When some people get divorced, they establish agreements where one ex-spouse provides financial support to the other during or after the divorce. These financial support payments, commonly known as alimony, are often essential for lower-earning spouses. But many divorcées have questions about whether they have to pay taxes on the alimony payments they make or receive.
Is Alimony Considered Income?
Alimony, which some call spousal support or maintenance, is a payment that one ex-spouse makes to the other after a divorce or separation. The purpose of alimony is to provide financial support to the lower-earning spouse. Alimony payments help the lower-earning spouse maintain a standard of living that is close to what they were accustomed to during the marriage.
For many years, the tax rules around alimony were straightforward. The person paying alimony could deduct the payments from their taxable income, and the person receiving alimony had to report it as taxable income. In essence, alimony payments were considered income for the recipient but not the payor. However, this changed with the Tax Cuts and Jobs Act (TCJA) of 2017.
What Is the Tax Cuts and Jobs Act in Texas?
The Tax Cuts and Jobs Act (TCJA) of 2017 introduced sweeping changes to the U.S. tax code. Among its provisions, it significantly altered how taxpayers treat alimony payments.
Before the TCJA, individuals who paid alimony to their ex-spouses could deduct those payments from their taxable income. On the flip side, recipients reported these alimony payments as taxable income.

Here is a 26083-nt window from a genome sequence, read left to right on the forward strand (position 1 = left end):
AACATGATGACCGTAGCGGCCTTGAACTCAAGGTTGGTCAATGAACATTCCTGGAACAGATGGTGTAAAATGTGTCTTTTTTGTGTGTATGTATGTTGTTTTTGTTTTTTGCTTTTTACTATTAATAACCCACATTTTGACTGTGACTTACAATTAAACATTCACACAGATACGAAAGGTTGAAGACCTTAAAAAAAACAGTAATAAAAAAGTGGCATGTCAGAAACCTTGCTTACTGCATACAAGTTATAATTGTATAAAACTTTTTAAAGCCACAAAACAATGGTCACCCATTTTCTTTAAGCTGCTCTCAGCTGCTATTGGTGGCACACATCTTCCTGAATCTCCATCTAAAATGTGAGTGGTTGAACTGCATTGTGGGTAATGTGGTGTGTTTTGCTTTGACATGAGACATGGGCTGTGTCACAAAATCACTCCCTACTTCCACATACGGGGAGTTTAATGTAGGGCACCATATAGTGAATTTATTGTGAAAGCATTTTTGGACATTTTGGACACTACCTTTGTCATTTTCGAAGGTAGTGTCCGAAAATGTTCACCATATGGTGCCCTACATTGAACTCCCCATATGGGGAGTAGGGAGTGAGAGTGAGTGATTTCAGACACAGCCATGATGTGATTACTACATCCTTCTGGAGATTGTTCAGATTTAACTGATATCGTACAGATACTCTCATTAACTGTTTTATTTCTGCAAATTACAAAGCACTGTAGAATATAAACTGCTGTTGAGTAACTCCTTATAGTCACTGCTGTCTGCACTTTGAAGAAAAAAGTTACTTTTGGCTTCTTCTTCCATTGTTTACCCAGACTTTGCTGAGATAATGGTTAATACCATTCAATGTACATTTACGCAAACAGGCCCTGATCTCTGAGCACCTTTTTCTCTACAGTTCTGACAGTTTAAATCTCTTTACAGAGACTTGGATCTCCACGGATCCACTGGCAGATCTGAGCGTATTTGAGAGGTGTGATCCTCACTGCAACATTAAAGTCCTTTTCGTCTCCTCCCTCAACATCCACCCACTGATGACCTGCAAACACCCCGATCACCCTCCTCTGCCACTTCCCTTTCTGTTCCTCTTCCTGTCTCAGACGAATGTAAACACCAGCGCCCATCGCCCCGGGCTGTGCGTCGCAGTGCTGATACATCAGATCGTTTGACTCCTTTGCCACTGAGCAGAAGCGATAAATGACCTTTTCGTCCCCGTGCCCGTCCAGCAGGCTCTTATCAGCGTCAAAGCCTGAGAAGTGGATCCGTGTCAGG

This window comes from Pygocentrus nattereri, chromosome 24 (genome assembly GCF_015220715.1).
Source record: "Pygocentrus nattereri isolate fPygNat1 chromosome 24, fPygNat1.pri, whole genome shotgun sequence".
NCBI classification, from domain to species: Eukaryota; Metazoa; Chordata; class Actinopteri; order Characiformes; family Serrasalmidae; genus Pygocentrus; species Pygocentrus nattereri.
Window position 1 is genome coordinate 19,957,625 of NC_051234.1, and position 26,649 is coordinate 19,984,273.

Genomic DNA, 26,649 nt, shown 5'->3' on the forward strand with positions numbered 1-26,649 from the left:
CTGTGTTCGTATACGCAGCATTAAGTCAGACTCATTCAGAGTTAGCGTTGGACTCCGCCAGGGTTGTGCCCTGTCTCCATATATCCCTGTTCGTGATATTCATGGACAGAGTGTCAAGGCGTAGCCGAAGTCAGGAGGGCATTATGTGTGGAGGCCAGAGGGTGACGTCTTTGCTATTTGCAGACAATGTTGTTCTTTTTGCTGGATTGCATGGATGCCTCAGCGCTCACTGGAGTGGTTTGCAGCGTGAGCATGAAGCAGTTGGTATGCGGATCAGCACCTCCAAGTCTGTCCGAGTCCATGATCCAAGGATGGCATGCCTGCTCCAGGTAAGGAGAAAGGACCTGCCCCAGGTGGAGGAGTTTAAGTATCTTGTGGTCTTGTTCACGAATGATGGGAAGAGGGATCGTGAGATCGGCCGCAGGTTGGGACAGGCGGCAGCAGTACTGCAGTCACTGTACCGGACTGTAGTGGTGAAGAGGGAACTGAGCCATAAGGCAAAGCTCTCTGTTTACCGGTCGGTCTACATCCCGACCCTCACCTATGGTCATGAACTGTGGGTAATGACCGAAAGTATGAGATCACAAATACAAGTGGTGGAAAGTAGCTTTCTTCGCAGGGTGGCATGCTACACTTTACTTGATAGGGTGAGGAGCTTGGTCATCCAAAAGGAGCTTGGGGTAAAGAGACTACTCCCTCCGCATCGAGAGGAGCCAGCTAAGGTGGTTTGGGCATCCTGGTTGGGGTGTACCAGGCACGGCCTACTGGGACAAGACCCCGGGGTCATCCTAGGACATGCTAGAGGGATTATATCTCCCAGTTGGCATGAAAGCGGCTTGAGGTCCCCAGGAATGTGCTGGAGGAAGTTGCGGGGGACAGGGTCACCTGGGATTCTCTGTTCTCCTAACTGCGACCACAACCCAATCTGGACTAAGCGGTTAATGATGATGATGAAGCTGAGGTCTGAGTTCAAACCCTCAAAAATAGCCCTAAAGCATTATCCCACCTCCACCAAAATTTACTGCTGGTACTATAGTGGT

The TCJA changed this approach. Starting on January 1, 2019, the law eliminated the deduction for those making alimony payments. Consequently, they can no longer reduce their taxable income by the amount they pay in alimony. Similarly, recipients of alimony do not report these payments as income under the new rules, so they don’t pay taxes on the amounts they receive.
However, the TCJA did not retroactively apply to divorce or separation agreements signed before January 1, 2019. Therefore, for those earlier agreements, the old rules still stand: payers deduct the alimony they send to their exes, and recipients must report the alimony as taxable income.
Is Alimony Tax Deductible?
It depends on the date of the divorce agreement. For agreements executed on or after January 1, 2019, payors cannot deduct alimony payments from their taxable incomes. Similarly, recipients do not report these alimony payments as taxable income, and they do not pay taxes on the alimony they collect.
For divorce agreements signed before January 1, 2019, the rules are different. Payors can deduct from their taxes the alimony payments they make, reducing their taxable income. In contrast, recipients report these alimony payments as taxable income and owe taxes on the amounts they receive.
Different Types of Alimony in Texas
In Texas, there are two primary types of alimony: court-ordered spousal maintenance and contractual alimony. Here are the key differences:
- Court-Ordered Spousal Maintenance: Judges award this alimony based on specific criteria during divorce proceedings. The spouse seeking support must demonstrate a legitimate need, often tied to factors like family violence, long-term marriage, or disability. The judge uses legal guidelines to determine the duration and amount, with factors such as the marriage’s length and each spouse’s financial situation playing a role.